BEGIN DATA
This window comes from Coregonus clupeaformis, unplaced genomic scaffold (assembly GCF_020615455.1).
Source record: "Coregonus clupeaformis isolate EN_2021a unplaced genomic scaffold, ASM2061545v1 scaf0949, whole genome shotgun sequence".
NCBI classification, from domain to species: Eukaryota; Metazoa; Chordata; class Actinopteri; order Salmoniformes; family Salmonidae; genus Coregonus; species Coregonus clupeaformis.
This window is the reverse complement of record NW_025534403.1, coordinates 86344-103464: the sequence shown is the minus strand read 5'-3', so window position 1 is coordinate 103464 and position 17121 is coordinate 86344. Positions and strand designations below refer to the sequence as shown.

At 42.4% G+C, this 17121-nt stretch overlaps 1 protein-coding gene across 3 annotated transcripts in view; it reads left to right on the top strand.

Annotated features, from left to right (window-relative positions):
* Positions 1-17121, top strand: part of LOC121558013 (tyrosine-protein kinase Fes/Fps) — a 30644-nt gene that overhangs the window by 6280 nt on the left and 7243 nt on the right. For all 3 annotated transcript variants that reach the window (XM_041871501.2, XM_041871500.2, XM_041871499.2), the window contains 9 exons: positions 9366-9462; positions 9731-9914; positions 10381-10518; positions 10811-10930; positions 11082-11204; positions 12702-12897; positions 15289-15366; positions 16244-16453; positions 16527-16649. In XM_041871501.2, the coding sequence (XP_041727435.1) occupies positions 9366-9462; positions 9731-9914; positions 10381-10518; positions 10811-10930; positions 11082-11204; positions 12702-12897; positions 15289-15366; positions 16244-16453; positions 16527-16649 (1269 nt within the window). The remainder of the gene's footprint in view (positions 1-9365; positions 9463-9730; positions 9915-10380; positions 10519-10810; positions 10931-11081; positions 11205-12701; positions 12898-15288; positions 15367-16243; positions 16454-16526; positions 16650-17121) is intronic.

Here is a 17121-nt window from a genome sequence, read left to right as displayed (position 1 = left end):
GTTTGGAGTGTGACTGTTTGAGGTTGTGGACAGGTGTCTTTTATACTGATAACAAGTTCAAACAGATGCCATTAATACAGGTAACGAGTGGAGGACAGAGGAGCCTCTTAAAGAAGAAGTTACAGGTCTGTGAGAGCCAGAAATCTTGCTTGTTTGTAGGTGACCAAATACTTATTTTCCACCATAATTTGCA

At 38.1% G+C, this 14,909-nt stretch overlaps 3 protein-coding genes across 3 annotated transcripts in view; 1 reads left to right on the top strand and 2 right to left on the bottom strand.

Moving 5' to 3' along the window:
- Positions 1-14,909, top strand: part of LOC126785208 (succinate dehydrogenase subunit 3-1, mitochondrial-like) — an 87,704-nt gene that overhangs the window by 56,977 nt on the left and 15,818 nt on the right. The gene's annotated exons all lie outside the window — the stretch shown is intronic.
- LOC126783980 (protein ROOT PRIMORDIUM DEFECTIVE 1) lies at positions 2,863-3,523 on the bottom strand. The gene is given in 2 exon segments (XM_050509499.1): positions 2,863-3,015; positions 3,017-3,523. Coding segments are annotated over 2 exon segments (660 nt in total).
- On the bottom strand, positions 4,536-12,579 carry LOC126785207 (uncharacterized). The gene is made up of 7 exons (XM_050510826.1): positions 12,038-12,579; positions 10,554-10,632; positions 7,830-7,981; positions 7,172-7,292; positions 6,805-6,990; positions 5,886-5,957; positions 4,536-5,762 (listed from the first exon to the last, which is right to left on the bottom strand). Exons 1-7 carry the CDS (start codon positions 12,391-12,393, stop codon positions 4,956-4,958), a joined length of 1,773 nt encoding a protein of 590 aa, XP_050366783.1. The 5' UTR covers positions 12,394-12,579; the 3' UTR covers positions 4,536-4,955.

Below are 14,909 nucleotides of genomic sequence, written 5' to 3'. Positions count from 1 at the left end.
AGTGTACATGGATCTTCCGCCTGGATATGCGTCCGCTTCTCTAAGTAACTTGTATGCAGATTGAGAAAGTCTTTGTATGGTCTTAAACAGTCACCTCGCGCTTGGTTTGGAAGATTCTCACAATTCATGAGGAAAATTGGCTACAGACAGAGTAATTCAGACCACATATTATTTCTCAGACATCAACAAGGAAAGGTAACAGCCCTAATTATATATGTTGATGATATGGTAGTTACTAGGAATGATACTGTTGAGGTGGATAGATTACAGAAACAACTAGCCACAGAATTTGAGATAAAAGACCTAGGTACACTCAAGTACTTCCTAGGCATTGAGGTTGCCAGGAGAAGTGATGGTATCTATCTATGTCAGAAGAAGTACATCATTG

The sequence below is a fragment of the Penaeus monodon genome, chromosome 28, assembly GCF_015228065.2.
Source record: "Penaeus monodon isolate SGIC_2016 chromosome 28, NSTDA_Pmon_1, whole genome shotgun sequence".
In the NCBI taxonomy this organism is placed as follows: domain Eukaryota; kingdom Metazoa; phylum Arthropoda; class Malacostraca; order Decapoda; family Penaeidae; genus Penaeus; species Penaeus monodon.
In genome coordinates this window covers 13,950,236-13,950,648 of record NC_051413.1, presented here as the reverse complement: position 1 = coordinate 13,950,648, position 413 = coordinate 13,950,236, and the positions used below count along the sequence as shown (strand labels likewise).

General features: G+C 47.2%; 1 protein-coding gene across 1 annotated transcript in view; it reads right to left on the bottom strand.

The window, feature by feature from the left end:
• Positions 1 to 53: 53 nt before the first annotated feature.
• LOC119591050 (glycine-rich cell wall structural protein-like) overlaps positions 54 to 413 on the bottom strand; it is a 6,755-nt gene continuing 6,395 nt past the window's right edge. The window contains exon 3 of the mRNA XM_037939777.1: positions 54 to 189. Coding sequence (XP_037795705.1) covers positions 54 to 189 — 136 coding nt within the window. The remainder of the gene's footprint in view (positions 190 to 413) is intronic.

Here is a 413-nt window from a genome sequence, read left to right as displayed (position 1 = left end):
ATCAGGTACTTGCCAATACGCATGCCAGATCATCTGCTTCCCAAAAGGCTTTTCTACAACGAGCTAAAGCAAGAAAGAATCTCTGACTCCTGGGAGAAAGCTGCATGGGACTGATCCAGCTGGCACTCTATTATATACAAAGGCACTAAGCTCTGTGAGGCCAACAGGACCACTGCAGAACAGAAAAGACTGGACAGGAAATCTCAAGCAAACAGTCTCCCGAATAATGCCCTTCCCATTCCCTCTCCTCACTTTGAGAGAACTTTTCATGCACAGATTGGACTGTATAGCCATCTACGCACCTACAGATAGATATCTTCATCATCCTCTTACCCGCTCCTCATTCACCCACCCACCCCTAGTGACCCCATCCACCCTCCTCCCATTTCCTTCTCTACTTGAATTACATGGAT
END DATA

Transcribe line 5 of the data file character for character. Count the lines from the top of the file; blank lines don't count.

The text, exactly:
At 42.4% G+C, this 17121-nt stretch overlaps 1 protein-coding gene across 3 annotated transcripts in view; it reads left to right on the top strand.